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Pig >> mail # dev >> Begin a discussion about Pig as a top level project

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RE: Begin a discussion about Pig as a top level project
I see this as a multi-part question. Looking back at some of the
significant roadmap/existential questions asked in the last 12 months, I
see the following:

1. With the introduction of SQL, what is the philosophy of Pig (I sent
an email about this approximately 9 months ago)
2. What is the approach to support backward compatibility in Pig (Alan
had sent an email about this 3 months ago)
3. Should Pig be a TLP (the current email thread).

Here is my take on answering the aforementioned questions.

The initial philosophy of Pig was to be backend agnostic. It was
designed as a data flow language. Whenever a new language is designed,
the syntax and semantics of the language have to be laid out. The syntax
is usually captured in the form of a BNF grammar. The semantics are
defined by the language creators. Backward compatibility is then a
question of holding true to the syntax and semantics. With Pig, in
addition to the language, the Java APIs were exposed to customers to
implement UDFs (load/store/filter/grouping/row transformation etc),
provision looping since the language does not support looping constructs
and also support a programmatic mode of access. Backward compatibility
in this context is to support API versioning.

Do we still intend to position as a data flow language that is backend
agnostic? If the answer is yes, then there is a strong case for making
Pig a TLP.

Are we influenced by Hadoop? A big YES! The reason Pig chose to become a
Hadoop sub-project was to ride the Hadoop popularity wave. As a
consequence, we chose to be heavily influenced by the Hadoop roadmap.

Like a good lawyer, I also have rebuttals to Alan's questions :)

1. Search engine popularity - We can discuss this with the Hadoop team
and still retain links to TLP's that are coupled (loosely or tightly).
2. Explicit connection to Hadoop - I see this as logical connection v/s
physical connection. Today, we are physically connected as a
sub-project. Becoming a TLP, will not increase/decrease our influence on
the Hadoop community (think Logical, Physical and MR Layers :)
3. Philosophy - I have already talked about this. The tight coupling is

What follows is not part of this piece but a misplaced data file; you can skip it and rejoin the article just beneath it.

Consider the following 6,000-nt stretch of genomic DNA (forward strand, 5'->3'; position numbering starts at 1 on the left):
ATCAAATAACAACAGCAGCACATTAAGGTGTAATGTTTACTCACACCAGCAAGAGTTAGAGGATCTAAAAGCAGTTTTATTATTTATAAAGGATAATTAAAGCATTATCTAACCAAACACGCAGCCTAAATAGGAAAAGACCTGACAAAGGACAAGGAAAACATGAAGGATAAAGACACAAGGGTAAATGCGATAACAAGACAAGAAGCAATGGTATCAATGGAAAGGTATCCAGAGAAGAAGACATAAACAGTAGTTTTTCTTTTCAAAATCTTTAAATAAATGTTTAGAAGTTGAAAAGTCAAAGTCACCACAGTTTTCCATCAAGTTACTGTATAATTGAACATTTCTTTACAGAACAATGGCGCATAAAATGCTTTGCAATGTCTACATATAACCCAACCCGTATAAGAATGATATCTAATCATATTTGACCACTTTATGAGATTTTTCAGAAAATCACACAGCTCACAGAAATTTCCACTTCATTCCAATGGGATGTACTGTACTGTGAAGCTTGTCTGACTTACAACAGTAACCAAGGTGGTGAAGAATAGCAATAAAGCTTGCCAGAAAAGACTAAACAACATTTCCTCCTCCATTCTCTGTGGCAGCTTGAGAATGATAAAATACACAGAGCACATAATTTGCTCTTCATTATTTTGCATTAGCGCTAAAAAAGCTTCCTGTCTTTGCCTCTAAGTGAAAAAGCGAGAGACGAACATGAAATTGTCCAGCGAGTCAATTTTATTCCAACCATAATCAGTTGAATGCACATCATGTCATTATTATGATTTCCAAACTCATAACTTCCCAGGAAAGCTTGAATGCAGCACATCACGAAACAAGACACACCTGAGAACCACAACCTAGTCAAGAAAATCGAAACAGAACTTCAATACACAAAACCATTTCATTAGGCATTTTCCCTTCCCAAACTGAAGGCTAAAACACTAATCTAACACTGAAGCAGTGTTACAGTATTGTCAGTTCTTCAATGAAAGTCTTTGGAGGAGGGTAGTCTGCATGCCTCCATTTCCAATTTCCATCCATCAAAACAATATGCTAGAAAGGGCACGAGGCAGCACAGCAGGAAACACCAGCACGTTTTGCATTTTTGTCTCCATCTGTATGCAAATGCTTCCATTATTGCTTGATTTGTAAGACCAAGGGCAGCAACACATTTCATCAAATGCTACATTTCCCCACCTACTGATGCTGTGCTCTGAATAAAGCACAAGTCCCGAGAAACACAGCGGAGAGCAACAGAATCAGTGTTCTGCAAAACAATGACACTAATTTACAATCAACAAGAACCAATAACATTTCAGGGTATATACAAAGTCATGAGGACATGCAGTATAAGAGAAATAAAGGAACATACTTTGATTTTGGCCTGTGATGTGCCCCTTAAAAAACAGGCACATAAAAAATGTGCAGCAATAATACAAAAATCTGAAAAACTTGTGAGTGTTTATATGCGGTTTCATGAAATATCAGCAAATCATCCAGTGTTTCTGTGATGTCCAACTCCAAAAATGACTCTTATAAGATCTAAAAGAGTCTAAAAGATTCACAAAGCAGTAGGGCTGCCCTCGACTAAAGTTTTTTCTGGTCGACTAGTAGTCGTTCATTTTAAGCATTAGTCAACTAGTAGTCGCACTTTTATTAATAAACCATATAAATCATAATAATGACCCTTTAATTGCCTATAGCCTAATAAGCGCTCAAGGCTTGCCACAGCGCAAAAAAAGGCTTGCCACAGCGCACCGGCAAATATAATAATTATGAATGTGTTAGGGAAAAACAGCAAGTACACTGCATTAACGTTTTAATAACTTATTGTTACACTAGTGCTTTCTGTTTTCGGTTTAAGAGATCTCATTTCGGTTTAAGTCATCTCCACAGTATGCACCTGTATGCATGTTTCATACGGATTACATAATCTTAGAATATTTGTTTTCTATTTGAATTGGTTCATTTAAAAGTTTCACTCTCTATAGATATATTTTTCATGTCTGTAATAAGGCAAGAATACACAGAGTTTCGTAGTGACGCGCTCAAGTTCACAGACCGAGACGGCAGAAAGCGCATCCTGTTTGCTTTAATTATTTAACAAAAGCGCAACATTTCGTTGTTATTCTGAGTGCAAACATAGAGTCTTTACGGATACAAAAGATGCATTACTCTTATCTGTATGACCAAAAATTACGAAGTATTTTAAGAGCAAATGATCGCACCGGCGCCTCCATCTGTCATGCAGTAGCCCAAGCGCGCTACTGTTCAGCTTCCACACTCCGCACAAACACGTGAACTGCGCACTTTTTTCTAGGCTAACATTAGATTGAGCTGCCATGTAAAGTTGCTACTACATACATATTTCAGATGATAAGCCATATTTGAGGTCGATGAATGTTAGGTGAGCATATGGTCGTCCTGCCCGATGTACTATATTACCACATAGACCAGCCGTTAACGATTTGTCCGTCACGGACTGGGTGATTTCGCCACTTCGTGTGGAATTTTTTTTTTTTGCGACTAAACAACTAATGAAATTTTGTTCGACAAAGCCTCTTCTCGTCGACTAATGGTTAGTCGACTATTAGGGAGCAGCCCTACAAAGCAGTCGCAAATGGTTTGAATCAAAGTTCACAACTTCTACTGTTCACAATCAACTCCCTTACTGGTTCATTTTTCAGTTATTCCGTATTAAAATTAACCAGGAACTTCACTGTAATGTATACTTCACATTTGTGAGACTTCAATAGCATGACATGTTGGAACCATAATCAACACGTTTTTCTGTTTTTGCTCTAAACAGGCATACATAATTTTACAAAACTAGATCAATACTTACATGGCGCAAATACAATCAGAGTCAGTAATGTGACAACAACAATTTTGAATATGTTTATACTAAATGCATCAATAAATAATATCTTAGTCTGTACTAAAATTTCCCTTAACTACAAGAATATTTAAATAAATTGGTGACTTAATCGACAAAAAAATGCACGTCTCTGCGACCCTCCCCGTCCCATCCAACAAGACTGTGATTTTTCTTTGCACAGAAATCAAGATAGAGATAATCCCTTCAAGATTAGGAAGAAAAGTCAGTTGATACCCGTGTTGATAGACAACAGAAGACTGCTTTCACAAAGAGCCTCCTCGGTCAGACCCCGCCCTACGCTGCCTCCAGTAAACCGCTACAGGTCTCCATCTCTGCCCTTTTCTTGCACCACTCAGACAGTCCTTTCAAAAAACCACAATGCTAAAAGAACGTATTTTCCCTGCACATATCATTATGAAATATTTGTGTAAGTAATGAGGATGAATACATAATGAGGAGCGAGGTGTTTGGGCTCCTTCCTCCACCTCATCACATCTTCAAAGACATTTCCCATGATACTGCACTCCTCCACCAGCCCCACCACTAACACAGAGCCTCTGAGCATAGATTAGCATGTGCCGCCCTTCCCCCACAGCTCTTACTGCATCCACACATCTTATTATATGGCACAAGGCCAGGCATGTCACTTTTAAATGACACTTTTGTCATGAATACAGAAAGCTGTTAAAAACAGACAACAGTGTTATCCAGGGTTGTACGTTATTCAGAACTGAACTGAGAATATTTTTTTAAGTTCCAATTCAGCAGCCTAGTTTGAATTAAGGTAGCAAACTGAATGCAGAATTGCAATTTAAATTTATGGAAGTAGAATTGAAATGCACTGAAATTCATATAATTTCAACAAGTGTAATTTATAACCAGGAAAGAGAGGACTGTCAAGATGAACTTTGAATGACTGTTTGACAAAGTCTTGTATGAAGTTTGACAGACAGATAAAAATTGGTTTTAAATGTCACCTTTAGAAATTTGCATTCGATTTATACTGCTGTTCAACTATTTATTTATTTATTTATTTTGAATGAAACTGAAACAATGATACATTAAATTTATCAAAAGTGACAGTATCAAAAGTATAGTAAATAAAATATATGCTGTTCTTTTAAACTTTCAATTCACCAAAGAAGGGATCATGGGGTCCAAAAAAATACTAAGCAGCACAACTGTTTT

by choice. If Pig continues to be a data flow language with clear syntax
and semantics then someone can implement Pig on top of a different
backend. Do we intend to take this approach?

I just wanted to offer a different opinion to this thread. I strongly
believe that we should think about the original philosophy. Will we have
a Pig standards committee that will decide on the changes to the
language (think C/C++) if there are multiple backend implementations?

I will reserve my vote based on the outcome of the philosophy and
backward compatibility discussions. If we decide that Pig will be
treated and maintained like a true language with clear syntax and
semantics then we have a strong case to make it into a TLP. If not, we
should retain our existing ties to Hadoop and make Pig into a data flow
language for Hadoop.


-----Original Message-----
From: Thejas Nair [mailto:[EMAIL PROTECTED]]
Sent: Friday, April 02, 2010 4:08 PM
To: [EMAIL PROTECTED]; Dmitriy Ryaboy
Subject: Re: Begin a discussion about Pig as a top level project

I agree with Alan and Dmitriy - Pig is tightly coupled with hadoop, and
heavily influenced by its roadmap. I think it makes sense to continue as
a sub-project of hadoop.


On 3/31/10 4:04 PM, "Dmitriy Ryaboy" <[EMAIL PROTECTED]> wrote:

> Over time, Pig is increasing its coupling to Hadoop (for good
> reasons), rather than decreasing it. If and when Pig becomes a viable
> entity without hadoop around, it might make sense as a TLP. As is, I
> think becoming a TLP will only introduce unnecessary administrative
and bureaucratic headaches.
> So my vote is also -1.
> -Dmitriy
> On Wed, Mar 31, 2010 at 2:38 PM, Alan Gates <[EMAIL PROTECTED]>
>> So far I haven't seen any feedback on this.  Apache has asked the
>> Hadoop PMC to submit input in April on whether some subprojects
your voice heard.
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